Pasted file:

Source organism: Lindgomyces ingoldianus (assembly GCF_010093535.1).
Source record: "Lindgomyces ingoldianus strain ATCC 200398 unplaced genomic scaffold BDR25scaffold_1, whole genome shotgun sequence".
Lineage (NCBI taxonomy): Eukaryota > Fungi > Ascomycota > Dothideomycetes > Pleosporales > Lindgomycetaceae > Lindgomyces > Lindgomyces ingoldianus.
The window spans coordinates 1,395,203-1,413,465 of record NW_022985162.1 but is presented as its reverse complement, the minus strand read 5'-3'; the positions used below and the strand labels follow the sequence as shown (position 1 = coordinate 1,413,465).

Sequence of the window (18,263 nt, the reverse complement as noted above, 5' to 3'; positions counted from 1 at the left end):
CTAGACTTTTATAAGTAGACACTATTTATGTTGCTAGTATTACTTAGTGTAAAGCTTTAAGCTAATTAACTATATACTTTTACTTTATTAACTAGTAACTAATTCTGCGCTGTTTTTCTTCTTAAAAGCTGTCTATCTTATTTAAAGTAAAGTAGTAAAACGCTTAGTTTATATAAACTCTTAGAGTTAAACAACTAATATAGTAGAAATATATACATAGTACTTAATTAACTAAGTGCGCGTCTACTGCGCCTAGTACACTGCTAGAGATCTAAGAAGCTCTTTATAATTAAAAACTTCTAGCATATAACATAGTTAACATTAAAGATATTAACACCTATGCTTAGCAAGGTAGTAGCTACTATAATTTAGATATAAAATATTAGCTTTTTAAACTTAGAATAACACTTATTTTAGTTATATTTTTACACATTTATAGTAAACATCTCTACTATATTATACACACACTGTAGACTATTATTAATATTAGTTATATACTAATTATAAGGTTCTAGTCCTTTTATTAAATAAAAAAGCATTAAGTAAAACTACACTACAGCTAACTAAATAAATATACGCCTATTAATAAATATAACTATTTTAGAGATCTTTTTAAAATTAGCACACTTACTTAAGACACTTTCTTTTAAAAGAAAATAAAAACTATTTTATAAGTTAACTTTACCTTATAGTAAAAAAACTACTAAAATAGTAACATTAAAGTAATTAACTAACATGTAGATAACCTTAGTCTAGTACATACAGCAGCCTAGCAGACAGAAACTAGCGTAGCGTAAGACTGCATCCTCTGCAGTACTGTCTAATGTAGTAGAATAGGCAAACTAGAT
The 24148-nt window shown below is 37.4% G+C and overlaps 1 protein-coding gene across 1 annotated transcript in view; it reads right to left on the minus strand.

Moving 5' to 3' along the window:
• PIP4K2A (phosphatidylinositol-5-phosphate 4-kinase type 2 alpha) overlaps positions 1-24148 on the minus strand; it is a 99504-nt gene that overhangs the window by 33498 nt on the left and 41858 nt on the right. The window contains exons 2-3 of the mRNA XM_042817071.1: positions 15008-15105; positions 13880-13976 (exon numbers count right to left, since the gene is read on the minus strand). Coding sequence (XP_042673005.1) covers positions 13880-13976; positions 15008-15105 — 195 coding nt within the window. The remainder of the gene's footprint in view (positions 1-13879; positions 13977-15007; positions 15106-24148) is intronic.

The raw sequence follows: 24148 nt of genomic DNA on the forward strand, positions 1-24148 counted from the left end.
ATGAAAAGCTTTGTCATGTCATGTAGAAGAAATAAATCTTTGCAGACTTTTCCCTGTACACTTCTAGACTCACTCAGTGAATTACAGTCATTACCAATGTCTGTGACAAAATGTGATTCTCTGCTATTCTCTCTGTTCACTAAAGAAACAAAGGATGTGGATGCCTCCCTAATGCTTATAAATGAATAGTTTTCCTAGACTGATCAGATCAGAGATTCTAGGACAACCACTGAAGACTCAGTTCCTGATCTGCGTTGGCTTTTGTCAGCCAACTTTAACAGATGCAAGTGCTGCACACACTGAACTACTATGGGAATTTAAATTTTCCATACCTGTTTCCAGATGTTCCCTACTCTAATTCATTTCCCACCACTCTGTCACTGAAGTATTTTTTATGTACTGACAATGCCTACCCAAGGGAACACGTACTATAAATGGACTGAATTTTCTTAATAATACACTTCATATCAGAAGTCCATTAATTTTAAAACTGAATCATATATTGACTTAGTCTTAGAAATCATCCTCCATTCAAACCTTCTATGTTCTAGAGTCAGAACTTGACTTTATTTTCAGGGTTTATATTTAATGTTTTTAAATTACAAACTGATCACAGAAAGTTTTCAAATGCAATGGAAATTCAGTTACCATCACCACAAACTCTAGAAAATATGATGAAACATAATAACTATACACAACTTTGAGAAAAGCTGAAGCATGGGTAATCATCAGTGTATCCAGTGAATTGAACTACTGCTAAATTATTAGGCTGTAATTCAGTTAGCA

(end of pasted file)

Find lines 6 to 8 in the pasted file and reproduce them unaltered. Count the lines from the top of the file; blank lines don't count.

CTAGACTTTTATAAGTAGACACTATTTATGTTGCTAGTATTACTTAGTGTAAAGCTTTAAGCTAATTAACTATATACTTTTACTTTATTAACTAGTAACTAATTCTGCGCTGTTTTTCTTCTTAAAAGCTGTCTATCTTATTTAAAGTAAAGTAGTAAAACGCTTAGTTTATATAAACTCTTAGAGTTAAACAACTAATATAGTAGAAATATATACATAGTACTTAATTAACTAAGTGCGCGTCTACTGCGCCTAGTACACTGCTAGAGATCTAAGAAGCTCTTTATAATTAAAAACTTCTAGCATATAACATAGTTAACATTAAAGATATTAACACCTATGCTTAGCAAGGTAGTAGCTACTATAATTTAGATATAAAATATTAGCTTTTTAAACTTAGAATAACACTTATTTTAGTTATATTTTTACACATTTATAGTAAACATCTCTACTATATTATACACACACTGTAGACTATTATTAATATTAGTTATATACTAATTATAAGGTTCTAGTCCTTTTATTAAATAAAAAAGCATTAAGTAAAACTACACTACAGCTAACTAAATAAATATACGCCTATTAATAAATATAACTATTTTAGAGATCTTTTTAAAATTAGCACACTTACTTAAGACACTTTCTTTTAAAAGAAAATAAAAACTATTTTATAAGTTAACTTTACCTTATAGTAAAAAAACTACTAAAATAGTAACATTAAAGTAATTAACTAACATGTAGATAACCTTAGTCTAGTACATACAGCAGCCTAGCAGACAGAAACTAGCGTAGCGTAAGACTGCATCCTCTGCAGTACTGTCTAATGTAGTAGAATAGGCAAACTAGAT
The 24148-nt window shown below is 37.4% G+C and overlaps 1 protein-coding gene across 1 annotated transcript in view; it reads right to left on the minus strand.

Moving 5' to 3' along the window: